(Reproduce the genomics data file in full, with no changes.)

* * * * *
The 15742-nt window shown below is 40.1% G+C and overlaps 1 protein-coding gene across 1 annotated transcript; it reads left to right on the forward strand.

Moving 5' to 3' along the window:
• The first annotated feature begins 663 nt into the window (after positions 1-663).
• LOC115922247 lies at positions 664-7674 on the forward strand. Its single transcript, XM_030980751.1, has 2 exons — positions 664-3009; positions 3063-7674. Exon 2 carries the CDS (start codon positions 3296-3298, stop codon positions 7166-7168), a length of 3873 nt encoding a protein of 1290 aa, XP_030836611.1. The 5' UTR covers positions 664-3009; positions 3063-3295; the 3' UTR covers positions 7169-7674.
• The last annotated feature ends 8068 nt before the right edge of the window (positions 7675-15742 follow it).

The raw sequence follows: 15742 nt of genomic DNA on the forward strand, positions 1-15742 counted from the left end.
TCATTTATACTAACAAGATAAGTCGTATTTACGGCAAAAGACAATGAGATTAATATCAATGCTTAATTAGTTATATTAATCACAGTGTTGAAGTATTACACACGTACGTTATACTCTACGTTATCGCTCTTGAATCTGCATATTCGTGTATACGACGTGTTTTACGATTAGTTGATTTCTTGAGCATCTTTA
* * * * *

The 15742-nt window shown below is 40.1% G+C and overlaps 1 protein-coding gene across 1 annotated transcript; it reads left to right on the forward strand.

Moving 5' to 3' along the window:
• The first annotated feature begins 663 nt into the window (after positions 1-663).
• LOC115922247 lies at positions 664-7674 on the forward strand. Its single transcript, XM_030980751.1, has 2 exons — positions 664-3009; positions 3063-7674. Exon 2 carries the CDS (start codon positions 3296-3298, stop codon positions 7166-7168), a length of 3873 nt encoding a protein of 1290 aa, XP_030836611.1. The 5' UTR covers positions 664-3009; positions 3063-3295; the 3' UTR covers positions 7169-7674.
• The last annotated feature ends 8068 nt before the right edge of the window (positions 7675-15742 follow it).

The raw sequence follows: 15742 nt of genomic DNA on the forward strand, positions 1-15742 counted from the left end.
TCATTTATACTAACAAGATAAGTCGTATTTACGGCAAAAGACAATGAGATTAATATCAATGCTTAATTAGTTATATTAATCACAGTGTTGAAGTATTACACACGTACGTTATACTCTACGTTATCGCTCTTGAATCTGCATATTCGTGTATACGACGTGTTTTACGATTAGTTGATTTCTTGAGCATCTTTA